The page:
Hanoiying

Posted on January 30, 2006

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28/1/06

Bloody hell. I heard it was going to be one of the hottest summers for a while. I even had the ken myself that it just might be. You know, in the bones.

Well, more believably, Geelong had some sunny, even hot, spring days way back in september and november. It all felt like we were heading for a toasty summer, but 43 is ridiculous. Maybe its just Geelong, the exception to many rules.

You see, meanwhile i’m in Hanoi, my second day in Vietnam, and its a mild 23 semi-cloudy semi clear and i’ve spent the monring getting drunk with my hotel people. as in the staff. you see its the lead up to Tet, and everyone is gettting excited and drunk well in advance of the actual event. a mumbled chuc mung nam moi (happy new year) was enough to get me into a bottoms up beer drinking circle with the staff and their friends first thing in my admittedly late morning. some of them spoke good english, some not so. I was offered some unidentifiable food and funny cross cultural conversation. Learnt some manners, and some things you don’t do, and feel much more socially equipped for Vietnam now.

But i also have the beginnings of a 4 pm hangover.

I’m home in mid feb. More than likely the 15th. Can’t change the dam tickets even though i’d love to spend more time here.

Postcript: A few days after i initially wrote the above, i’m still in Hanoi. I’ve seen the Tet fireworks, i’ve met a lot of expats, and i’ve gotten very little monument action or museum time because as i’ve explained already, its Tet. Everything’s shut. Can’t get laundry done. Starting to smell. Good heavens, i may have to handwash.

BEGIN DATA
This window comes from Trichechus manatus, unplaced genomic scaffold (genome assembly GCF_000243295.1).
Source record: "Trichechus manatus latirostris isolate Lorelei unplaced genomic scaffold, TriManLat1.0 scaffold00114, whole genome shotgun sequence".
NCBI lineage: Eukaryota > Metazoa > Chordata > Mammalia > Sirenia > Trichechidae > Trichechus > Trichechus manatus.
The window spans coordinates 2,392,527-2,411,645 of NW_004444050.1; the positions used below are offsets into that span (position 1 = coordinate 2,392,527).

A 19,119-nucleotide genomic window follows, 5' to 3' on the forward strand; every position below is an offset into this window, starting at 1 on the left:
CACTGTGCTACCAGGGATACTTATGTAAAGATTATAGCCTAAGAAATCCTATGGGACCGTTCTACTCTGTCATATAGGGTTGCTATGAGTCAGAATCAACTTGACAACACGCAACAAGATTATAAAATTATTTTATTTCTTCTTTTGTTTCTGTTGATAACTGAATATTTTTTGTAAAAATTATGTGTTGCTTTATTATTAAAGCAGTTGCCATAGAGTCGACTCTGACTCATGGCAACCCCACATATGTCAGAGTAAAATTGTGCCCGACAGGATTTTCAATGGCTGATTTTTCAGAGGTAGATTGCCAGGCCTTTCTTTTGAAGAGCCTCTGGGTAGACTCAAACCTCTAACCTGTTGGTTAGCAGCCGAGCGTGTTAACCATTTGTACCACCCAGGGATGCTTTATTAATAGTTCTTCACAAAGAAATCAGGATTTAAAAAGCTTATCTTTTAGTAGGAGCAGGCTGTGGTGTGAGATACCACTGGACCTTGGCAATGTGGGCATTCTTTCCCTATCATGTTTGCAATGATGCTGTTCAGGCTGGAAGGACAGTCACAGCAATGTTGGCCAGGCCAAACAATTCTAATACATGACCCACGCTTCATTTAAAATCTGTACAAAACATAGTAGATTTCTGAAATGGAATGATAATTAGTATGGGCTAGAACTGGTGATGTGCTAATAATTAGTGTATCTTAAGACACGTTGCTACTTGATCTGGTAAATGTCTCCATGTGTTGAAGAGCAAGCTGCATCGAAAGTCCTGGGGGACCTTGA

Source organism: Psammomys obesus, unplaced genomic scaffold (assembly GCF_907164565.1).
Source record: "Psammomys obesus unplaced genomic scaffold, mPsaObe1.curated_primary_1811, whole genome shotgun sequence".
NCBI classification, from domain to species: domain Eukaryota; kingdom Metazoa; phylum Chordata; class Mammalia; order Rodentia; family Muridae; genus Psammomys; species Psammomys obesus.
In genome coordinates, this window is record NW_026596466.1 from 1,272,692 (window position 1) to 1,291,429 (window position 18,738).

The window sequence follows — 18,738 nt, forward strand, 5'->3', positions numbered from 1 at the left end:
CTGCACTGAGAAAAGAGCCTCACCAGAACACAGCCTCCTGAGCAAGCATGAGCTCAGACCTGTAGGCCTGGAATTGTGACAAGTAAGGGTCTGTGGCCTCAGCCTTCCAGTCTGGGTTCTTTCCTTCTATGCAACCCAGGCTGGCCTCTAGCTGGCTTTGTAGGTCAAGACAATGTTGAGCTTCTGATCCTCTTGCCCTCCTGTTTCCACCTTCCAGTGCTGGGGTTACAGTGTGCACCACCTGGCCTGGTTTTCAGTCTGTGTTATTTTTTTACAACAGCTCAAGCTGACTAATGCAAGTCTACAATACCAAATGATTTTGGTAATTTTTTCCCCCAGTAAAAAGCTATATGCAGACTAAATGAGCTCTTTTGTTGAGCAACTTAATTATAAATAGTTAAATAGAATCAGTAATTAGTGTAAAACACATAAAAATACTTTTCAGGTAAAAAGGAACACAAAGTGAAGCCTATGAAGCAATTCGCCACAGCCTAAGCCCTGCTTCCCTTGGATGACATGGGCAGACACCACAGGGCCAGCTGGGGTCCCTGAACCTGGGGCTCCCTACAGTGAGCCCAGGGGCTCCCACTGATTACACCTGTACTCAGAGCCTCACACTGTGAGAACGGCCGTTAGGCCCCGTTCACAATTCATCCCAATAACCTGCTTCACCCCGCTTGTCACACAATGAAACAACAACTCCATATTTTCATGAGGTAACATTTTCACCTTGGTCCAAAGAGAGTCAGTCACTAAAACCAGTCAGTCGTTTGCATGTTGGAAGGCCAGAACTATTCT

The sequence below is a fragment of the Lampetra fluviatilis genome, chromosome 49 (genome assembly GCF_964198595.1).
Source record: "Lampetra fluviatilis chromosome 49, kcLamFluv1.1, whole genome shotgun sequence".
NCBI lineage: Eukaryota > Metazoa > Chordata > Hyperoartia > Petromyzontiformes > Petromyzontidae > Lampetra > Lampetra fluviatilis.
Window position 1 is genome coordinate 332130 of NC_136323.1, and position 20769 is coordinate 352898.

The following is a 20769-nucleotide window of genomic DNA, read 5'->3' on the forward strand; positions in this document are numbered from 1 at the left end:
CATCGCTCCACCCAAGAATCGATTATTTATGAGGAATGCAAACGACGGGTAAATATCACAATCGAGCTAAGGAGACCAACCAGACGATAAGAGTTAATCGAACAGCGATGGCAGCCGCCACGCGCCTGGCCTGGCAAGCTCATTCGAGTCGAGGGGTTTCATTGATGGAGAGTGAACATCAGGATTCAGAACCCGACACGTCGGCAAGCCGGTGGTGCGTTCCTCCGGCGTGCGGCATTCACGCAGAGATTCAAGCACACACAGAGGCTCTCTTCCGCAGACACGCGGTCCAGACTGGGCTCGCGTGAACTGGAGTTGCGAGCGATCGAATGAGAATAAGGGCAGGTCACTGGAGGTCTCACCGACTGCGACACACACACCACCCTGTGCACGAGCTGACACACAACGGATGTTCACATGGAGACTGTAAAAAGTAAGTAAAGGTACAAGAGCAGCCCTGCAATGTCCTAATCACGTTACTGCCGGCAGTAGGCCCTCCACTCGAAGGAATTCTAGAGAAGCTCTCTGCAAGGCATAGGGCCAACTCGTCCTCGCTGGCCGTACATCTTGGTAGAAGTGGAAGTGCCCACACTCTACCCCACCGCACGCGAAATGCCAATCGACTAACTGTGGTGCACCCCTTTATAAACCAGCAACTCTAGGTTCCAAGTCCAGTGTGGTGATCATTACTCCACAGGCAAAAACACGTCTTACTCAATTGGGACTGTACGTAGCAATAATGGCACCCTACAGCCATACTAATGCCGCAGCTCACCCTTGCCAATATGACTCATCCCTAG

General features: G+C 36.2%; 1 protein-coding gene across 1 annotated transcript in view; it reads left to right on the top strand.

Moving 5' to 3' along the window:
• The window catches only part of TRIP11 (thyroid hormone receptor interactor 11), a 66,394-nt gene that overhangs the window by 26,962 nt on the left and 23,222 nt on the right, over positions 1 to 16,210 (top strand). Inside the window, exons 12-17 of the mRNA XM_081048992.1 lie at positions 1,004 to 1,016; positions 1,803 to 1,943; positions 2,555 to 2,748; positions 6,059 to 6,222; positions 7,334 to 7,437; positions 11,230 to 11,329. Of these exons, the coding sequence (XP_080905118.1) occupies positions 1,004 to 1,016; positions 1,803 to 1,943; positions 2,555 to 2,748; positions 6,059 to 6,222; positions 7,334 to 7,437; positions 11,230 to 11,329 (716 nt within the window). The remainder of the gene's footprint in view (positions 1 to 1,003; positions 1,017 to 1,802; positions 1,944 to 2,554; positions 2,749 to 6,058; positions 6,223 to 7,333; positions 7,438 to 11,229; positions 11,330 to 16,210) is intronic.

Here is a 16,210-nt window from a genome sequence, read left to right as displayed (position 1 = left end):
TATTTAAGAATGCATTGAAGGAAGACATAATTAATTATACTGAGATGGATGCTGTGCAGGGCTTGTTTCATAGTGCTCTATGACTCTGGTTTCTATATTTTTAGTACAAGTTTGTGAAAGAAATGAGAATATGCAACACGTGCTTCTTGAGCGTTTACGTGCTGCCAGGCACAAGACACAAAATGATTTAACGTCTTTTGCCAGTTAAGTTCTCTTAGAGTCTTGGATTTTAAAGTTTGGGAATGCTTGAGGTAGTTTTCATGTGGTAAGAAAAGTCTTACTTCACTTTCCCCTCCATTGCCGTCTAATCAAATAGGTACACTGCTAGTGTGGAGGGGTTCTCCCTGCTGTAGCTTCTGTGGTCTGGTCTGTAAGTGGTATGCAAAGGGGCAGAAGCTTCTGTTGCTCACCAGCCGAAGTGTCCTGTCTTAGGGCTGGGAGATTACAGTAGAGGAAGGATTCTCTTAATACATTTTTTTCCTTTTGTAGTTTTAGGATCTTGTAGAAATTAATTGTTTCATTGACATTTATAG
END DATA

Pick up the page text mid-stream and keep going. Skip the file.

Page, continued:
Even my hotel is shut. No jokes. I’m sitting in the lobby on the free computer, and big unfriendly metal front door grille (very typical of Hanoi, after 11pm, everything looks like a closed shopping centre expecting a riot) is actually shut. Not sure if i’m allowed out yet.

But now its Monday and things are apparently coming back to life. After a failed bid at seeing the city circus, i’ve just heard that Hanoi Cirque Centrale is apparently reopening tonight.

The one thing that didn’t close, apart from expat bars, was the Munipal Water Puppets, go see it, its beautiful and fun. Actually the puppets were slightly outdone by the music. Well, for me the puppets were totally eclipsed by the very skilful music live accompaniment. I’d never appreciated Vietnamese classical/traditional music until then. But I can now say with confidence that – minus the synthesisers and general elevator music atmosphere that seems to surround all of the Vietnamese music i’d heard previously – its brilliant stuff. Beautiful, soaring melodies, sophisticated textures and delicate complexity. Eerie echoes of Gaelic, Indian and Turkish music as well. And all played on instruments that are extremely difficult to even fiddle aimlessly with, as i went and did the next day. I tried every traditional instrument in the shop, banjo things, bow and string type things, a harmonic wobble stick thing, and many more besides, and i was completely undone by all of them. So much respect to the water puppet guys.

Anyway, later.

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